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 Radical new bill to boost cheaper public infrastructure?

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PostSubject: Radical new bill to boost cheaper public infrastructure?   Sun May 04, 2008 2:20 pm

* Radical new bill to cut state land costs gets the green light - SBP Link *

Quote :
Landowners have made record profits from the sale of sites needed for schools and public projects, such as the Luas line in south Dublin. A controversial ‘use it or lose it’ mechanism may set a five-year time limit for landowners to develop zoned land or have it acquired on a compulsory basis at below the market value.

Quote :
‘‘I have no doubt that any legislation affecting land rights will be tested in the courts, but we do have to address this issue, because, at the moment, land prices are unsustainable, in terms of providing good quality infrastructure,” Gormley told The Sunday Business Post.

If John Gormley is in need of votes next time I'd consider moving there to vote for him. Sorry I couldn't write a preamble to it but I don't understand the processes of zoning land and this Act challenges those
processes that are there at present.

There must be implications for many areas of our society as a result of this bill, including the forestry discussion we are having here at the moment.
Pin Discussion on it Like a Star @ heaven
Politics.ie Discussion
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PostSubject: Re: Radical new bill to boost cheaper public infrastructure?   Sun May 04, 2008 11:49 pm

It seems to me that this latest mirage is attempting to put the blame on a lack of land for the lack of an infrastructure. If the truth be told, land grabbing or the lack of it has not played any role in the failure to provide infrastructure. All this new measure will ensure is that the courts will spend a fortune in public money to point out that this move is unconstitutional.

If something can be put up with for five years, it cannot be considered an emergency. The constitution states that the right to own and possess property can only put aside in the face of a public exigency. An 'exigency,' is of course an emergency. I'm also dismayed that the article in question is promoting that this thing that pretends to be an idea is trying to hide under the blanket of the 'common good.' If these parties bothered to read the constitution, they'd see that the preamble defines the common good as:
Quote :
... And seeking to promote the common good, with due observance of Prudence, Justice and Charity, so that the dignity and freedom of the individual may be assured, true social order attained, the unity of our country restored, and concord established with other nations,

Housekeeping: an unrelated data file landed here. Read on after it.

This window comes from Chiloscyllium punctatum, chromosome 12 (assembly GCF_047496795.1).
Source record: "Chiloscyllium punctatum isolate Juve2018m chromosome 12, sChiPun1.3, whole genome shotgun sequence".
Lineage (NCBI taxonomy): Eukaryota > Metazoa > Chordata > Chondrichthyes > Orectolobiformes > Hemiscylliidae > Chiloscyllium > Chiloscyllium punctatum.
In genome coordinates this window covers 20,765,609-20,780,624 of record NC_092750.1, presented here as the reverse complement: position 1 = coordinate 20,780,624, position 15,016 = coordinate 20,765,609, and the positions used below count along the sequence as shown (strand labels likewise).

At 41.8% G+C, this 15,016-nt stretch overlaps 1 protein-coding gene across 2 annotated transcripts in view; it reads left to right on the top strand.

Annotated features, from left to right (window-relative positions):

Do hereby adopt, enact, and give to ourselves this Constitution.
In other words, the common good is arrived at by observing, respecting and upholding the rights and freedoms of the individual. It is not about worrying about the collective. The collective is healthy if the individual is healthy.


If the problem regarding the lack of infrastructure were to be looked at in terms of actually dealing with it and providing a solution we'd see that CPOing (CPO - Compulsory Purchase Order) land does not provide a viable route to providing an infrastructure. Look at O'Connell St. in Dublin for example. The Carlton site was CPOed years ago, given to a developer without a tendering process happening and when and if this site is eventually developed (very doubtful) it will not go towards providing an infrastructure. Instead it will:

i. Bottleneck traffic on O'Connell St. as 'consumers' try to find parking there.
ii. End Ireland's oldest market on Moore St. as traders are told to piss off. (Take five grand or some paltry sum close to it each and get lost or be CPOed too!)
iii. I have it on good authority (a DCC elected representative) that the GPO will eventually fall into this development too if phase one (the Carlton site) is swallowed by the masses.
iv. This development (the phase 1 part) is valued at €1.2 billion. All potential public money and it will facilitate private individuals. What will DCC do (or have they done) with the profit from this particular land grab?

It should be remembered that once land is grabbed by some public authority, it is in the vast majority of cases sold or given to private developers. I'm being kind here as I cannot think of an example of where land that was grabbed was kept in public hands. Private bodies might well provide something that masquerades as an infrastructure but this is a very thin disguise. The Luas for example is like something out of Calcutta (no offense to Indians intended). It makes lots of cash but is both a very poor 'service' and it totally messes up an already banjaxed traffic system in Dublin. How many Irish citizens had their property rights ripped from them to provide a cash cow offering to an already obese multinational?